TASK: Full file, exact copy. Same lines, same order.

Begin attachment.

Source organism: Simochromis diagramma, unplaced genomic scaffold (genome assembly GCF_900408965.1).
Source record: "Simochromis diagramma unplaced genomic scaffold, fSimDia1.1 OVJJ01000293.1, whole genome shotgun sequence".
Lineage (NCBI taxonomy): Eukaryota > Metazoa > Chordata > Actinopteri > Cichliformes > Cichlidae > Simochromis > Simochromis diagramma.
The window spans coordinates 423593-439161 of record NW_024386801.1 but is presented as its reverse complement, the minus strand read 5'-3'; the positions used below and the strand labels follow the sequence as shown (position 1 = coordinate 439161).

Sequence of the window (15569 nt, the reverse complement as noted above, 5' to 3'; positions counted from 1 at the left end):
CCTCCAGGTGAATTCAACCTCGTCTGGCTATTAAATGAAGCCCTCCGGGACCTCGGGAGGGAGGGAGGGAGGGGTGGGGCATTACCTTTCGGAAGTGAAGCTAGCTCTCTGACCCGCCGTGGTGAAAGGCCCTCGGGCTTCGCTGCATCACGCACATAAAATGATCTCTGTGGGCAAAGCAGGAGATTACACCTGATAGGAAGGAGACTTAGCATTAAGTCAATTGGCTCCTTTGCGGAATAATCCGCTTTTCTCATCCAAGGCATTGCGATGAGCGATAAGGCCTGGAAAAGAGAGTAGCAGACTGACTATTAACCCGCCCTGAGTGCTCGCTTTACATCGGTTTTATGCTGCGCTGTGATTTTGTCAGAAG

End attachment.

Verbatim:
Source organism: Simochromis diagramma, unplaced genomic scaffold (genome assembly GCF_900408965.1).
Source record: "Simochromis diagramma unplaced genomic scaffold, fSimDia1.1 OVJJ01000293.1, whole genome shotgun sequence".
Lineage (NCBI taxonomy): Eukaryota > Metazoa > Chordata > Actinopteri > Cichliformes > Cichlidae > Simochromis > Simochromis diagramma.
The window spans coordinates 423593-439161 of record NW_024386801.1 but is presented as its reverse complement, the minus strand read 5'-3'; the positions used below and the strand labels follow the sequence as shown (position 1 = coordinate 439161).

Sequence of the window (15569 nt, the reverse complement as noted above, 5' to 3'; positions counted from 1 at the left end):
CCTCCAGGTGAATTCAACCTCGTCTGGCTATTAAATGAAGCCCTCCGGGACCTCGGGAGGGAGGGAGGGAGGGGTGGGGCATTACCTTTCGGAAGTGAAGCTAGCTCTCTGACCCGCCGTGGTGAAAGGCCCTCGGGCTTCGCTGCATCACGCACATAAAATGATCTCTGTGGGCAAAGCAGGAGATTACACCTGATAGGAAGGAGACTTAGCATTAAGTCAATTGGCTCCTTTGCGGAATAATCCGCTTTTCTCATCCAAGGCATTGCGATGAGCGATAAGGCCTGGAAAAGAGAGTAGCAGACTGACTATTAACCCGCCCTGAGTGCTCGCTTTACATCGGTTTTATGCTGCGCTGTGATTTTGTCAGAAG